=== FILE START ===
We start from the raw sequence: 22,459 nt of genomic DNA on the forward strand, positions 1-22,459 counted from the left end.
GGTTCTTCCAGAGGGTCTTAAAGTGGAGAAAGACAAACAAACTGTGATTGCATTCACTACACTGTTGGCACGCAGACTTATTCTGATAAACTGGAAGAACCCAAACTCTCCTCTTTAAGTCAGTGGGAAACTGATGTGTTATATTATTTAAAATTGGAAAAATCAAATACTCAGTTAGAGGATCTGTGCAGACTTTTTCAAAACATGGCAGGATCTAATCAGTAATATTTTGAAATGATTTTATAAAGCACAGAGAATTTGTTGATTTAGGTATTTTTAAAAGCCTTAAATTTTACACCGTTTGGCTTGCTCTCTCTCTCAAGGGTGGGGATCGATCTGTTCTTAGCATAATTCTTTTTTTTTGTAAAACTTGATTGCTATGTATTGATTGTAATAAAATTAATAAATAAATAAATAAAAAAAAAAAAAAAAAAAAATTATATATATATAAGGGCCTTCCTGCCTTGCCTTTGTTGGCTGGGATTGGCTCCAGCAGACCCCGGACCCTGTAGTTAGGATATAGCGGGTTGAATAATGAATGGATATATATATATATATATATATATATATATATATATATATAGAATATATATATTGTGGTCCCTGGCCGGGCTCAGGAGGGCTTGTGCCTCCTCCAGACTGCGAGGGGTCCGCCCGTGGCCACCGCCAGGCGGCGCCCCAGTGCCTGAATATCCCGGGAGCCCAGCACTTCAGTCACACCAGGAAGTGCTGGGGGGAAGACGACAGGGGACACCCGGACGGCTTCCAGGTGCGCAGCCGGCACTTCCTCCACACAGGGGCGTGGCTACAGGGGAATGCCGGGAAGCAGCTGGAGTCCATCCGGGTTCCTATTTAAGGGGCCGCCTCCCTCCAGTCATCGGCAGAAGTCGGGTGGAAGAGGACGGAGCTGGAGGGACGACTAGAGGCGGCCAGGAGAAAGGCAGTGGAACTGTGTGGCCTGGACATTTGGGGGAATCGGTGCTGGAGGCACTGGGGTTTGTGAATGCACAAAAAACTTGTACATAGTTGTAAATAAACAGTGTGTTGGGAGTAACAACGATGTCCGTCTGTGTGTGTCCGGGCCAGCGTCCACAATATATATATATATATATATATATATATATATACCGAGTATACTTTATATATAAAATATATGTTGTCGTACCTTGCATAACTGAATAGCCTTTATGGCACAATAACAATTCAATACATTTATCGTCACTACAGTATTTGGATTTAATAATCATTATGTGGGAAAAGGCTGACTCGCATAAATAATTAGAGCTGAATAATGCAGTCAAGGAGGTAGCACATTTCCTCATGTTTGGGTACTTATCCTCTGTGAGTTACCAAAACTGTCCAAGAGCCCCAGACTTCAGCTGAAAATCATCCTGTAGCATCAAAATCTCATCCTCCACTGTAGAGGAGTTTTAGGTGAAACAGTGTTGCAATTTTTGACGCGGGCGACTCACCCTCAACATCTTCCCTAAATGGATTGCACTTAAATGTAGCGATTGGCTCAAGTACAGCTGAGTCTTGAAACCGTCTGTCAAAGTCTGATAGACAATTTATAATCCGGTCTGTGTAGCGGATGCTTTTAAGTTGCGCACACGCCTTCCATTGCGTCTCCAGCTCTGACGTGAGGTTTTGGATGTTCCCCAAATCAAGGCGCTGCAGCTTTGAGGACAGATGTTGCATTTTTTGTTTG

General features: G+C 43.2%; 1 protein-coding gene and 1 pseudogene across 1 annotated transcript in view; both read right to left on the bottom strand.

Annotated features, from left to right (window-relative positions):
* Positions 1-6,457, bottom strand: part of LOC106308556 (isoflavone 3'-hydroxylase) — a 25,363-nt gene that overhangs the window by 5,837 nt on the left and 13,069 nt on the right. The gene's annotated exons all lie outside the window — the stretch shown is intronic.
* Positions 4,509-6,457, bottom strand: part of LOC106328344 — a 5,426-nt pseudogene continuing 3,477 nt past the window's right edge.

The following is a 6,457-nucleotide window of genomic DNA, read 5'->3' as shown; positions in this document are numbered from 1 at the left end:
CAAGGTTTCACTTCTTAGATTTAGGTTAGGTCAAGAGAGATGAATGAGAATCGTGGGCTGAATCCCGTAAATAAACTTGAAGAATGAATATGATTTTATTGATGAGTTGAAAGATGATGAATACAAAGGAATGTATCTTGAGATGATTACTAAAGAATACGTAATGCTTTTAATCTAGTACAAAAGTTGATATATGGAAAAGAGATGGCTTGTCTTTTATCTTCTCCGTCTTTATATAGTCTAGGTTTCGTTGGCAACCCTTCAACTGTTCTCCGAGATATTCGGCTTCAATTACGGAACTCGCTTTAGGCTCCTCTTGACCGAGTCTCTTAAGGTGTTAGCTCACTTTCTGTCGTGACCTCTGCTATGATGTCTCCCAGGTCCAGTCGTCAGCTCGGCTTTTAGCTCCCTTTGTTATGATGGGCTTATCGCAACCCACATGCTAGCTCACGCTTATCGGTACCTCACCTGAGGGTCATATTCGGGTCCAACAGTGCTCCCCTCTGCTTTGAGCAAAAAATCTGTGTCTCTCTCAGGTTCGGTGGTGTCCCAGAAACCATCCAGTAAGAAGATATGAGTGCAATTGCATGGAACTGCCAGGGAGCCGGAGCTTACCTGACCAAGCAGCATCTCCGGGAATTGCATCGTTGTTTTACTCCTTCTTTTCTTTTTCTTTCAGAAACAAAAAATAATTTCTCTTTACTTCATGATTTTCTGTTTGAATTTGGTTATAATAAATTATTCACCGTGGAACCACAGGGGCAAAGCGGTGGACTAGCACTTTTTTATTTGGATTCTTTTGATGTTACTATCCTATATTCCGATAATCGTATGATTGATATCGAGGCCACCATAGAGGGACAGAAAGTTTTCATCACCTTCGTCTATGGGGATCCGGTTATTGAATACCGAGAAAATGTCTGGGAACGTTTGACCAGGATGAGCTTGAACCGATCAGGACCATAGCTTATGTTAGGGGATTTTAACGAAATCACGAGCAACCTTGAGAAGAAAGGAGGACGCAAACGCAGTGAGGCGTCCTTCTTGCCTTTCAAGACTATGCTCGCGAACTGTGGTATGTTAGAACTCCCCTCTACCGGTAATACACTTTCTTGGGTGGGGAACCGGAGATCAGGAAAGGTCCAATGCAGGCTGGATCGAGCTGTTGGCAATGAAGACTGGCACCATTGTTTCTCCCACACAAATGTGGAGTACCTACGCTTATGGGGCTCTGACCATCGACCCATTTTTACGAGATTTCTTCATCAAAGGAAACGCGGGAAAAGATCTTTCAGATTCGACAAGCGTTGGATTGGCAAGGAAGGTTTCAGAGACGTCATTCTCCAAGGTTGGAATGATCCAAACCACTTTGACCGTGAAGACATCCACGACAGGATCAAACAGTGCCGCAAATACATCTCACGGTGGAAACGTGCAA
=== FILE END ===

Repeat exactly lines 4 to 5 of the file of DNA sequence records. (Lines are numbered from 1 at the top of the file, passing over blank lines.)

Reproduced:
Annotated features, from left to right (window-relative positions):
* Positions 1-6,457, bottom strand: part of LOC106308556 (isoflavone 3'-hydroxylase) — a 25,363-nt gene that overhangs the window by 5,837 nt on the left and 13,069 nt on the right. The gene's annotated exons all lie outside the window — the stretch shown is intronic.